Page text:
Wine can be a stressful subject during the holidays, if not all year. Drinking a glass is easy, gifting might even be easier (thanks to our helpful guides), but pairing a series of wines with a major meal? Not so much.
To help us choose the best affordable wines for pairing with festive meals, we reached out to L.A.-based sommelier, vintner (his own Inception brand is stunning) and wine consultant George Pitsironis (currently at Union in Pasadena) and asked him for his favorite go-to bottles. His answers are an intriguing selection of Italian wines guaranteed to make a distinct and singular impression on all who drink them.
The best part: all these wines are under $25. Buonissimo!
Althea Valdobbiadene Prosecco Superiore
Start the meal out with sparkling. Pitsironis suggests Prosecco. With a gentler fizz and softer flavor profile than Champagne, Prosecco wakes up the palate and prepares it for the meal ahead.
Az. Ag. San Giovanni Il Lugana (Trebbiano di Lugana)
Near Lake Garda, the Italians grow a their own uniquely regional sauvignon blanc, not grassy as in many bottlings, but rather fresh, clean, and slightly frizzante (mini bubbles collect around the glass and tickle the mouth.) Lovely on its own, but the low alcohol makes it ideal to sip through an entire meal. And, if you are a true Italian, enjoy it with the traditional Feast of the Seven Fishes.
Santa Magdelena Weissburgunder Pinot Bianco, 2012
Most people have heard of Pinot Blanc, which is grown in Alsace, is a genetic mutation of Pinot Noir, producing a white grape of crisp minerality. France's Pinot Blanc is known as Weissburgunder in Germany and Italy's Germanic Alto Adige region, but also as the Italian Pinot Bianco. Pitsironis likes its “freshness and fruit with a hint of smoke that pairs beautifully with most fare.” For a stunning evocation, try it with an appetizer of mussels.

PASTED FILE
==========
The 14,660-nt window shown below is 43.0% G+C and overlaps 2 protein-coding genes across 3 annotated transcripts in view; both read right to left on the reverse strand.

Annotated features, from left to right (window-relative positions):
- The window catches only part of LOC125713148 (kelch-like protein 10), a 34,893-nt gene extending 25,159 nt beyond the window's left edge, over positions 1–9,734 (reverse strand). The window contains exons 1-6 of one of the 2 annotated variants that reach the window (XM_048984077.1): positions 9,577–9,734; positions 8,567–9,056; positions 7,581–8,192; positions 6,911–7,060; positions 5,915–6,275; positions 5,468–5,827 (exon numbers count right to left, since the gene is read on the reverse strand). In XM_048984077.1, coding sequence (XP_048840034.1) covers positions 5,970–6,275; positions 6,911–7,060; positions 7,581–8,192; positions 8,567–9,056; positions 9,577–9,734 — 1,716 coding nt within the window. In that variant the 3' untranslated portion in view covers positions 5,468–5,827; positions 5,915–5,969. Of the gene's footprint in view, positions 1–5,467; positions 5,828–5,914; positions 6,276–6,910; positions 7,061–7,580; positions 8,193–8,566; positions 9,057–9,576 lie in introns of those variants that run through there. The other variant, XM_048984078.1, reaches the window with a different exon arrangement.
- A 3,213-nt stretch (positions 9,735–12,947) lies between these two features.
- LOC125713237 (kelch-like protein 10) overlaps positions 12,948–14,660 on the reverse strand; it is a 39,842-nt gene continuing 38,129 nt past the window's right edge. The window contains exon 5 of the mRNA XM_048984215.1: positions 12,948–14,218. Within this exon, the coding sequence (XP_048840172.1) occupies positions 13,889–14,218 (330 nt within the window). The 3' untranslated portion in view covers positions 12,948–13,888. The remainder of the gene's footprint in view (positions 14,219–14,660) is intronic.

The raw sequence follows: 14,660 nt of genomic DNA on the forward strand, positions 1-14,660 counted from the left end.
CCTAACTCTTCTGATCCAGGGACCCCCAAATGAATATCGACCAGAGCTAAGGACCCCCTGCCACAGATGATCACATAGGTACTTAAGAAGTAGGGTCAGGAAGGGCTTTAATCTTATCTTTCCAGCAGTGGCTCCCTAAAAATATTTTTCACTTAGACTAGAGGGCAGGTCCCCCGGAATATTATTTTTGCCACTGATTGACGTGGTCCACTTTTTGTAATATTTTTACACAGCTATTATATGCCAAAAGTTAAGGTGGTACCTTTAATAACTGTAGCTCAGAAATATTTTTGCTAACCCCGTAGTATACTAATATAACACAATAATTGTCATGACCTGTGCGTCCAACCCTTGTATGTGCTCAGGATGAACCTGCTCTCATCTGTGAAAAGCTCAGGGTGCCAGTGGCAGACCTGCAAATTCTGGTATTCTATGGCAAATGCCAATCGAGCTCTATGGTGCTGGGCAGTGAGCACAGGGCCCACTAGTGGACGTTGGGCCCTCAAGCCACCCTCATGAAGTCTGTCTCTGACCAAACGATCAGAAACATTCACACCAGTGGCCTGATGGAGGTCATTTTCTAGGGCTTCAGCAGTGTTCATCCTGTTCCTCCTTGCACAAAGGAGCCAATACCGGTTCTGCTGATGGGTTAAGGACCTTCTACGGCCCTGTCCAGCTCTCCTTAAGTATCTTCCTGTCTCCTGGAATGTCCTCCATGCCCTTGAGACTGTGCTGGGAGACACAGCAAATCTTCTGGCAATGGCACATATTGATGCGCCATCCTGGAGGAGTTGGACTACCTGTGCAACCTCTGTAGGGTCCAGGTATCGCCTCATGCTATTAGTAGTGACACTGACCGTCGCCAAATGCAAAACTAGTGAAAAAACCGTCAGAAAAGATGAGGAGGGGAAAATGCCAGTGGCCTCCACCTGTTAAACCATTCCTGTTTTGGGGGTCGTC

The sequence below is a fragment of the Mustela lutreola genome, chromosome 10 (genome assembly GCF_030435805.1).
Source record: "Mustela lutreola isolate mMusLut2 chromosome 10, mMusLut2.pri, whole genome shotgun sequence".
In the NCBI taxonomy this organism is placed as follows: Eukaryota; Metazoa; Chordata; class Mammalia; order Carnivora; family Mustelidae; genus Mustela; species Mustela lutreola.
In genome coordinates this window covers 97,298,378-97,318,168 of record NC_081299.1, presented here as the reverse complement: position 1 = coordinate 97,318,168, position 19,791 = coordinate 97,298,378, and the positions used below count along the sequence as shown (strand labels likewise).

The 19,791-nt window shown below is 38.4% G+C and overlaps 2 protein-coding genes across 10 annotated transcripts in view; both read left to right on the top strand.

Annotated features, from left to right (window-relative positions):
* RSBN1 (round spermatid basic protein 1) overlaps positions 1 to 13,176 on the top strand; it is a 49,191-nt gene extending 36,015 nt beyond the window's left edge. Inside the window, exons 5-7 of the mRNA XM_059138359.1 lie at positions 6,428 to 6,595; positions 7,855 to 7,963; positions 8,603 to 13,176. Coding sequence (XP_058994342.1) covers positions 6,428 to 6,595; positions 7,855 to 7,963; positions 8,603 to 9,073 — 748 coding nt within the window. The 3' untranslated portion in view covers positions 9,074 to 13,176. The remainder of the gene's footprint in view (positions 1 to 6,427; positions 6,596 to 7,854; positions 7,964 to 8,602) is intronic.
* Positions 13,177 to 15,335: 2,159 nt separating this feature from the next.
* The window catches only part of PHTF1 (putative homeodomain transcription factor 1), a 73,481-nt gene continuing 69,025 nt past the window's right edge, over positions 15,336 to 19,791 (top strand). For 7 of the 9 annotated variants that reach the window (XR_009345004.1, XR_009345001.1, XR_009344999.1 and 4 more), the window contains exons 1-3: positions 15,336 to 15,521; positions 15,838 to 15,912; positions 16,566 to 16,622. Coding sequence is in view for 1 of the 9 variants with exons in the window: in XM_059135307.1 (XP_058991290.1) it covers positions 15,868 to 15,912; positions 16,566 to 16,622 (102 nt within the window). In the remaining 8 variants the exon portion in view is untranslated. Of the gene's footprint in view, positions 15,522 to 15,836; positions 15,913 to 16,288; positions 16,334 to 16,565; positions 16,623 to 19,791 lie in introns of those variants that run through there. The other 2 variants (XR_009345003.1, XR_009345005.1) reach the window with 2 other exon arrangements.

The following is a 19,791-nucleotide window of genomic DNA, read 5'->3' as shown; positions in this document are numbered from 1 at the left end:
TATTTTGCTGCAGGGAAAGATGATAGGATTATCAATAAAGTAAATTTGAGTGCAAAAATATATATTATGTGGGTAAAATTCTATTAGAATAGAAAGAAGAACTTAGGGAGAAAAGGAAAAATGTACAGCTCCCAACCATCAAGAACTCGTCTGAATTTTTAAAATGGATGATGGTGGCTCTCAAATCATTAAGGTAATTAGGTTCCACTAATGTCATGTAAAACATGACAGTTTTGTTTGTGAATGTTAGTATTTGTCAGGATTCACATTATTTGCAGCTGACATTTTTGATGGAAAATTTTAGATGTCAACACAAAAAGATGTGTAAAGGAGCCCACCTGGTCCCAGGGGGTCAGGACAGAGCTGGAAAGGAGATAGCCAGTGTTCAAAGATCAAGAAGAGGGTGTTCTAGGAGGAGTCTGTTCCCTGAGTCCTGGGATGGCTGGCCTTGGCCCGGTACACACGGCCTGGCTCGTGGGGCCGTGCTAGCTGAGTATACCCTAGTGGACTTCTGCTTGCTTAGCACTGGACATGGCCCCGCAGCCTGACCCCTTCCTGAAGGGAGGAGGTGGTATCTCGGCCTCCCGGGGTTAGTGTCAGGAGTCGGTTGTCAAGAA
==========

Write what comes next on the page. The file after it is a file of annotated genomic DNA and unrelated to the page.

Francesco Borgogno Nebbiolo Langhe, 2012
“I love Nebbiolo for the fall and winter months — all expressions from the fresh Langhe style to full on Barbaresco and Barolo as well as the expressions from Valtelina,” says Pitsironis. Nebbiolo is both a varietal from which wines like Barolo are made and a wine itself. The Borgogno chosen by Pitsironis is emblematic of the grape, being quite tannic with characteristics of tar and roses. While this might sound off-putting, the boldness of the wine works well with red meat, which needs a hefty wine to balance it. Standing rib roast? Bingo.
Lesley blogs at 12 Bottle Bar, tweets at @12BottleBar and is the author of the book Gin: A Global History. Her book The 12 Bottle Bar, co-written with David Solmonson, was released July 29. Email her at firstname.lastname@example.org. Want more Squid Ink? Follow us on Twitter or like us on Facebook.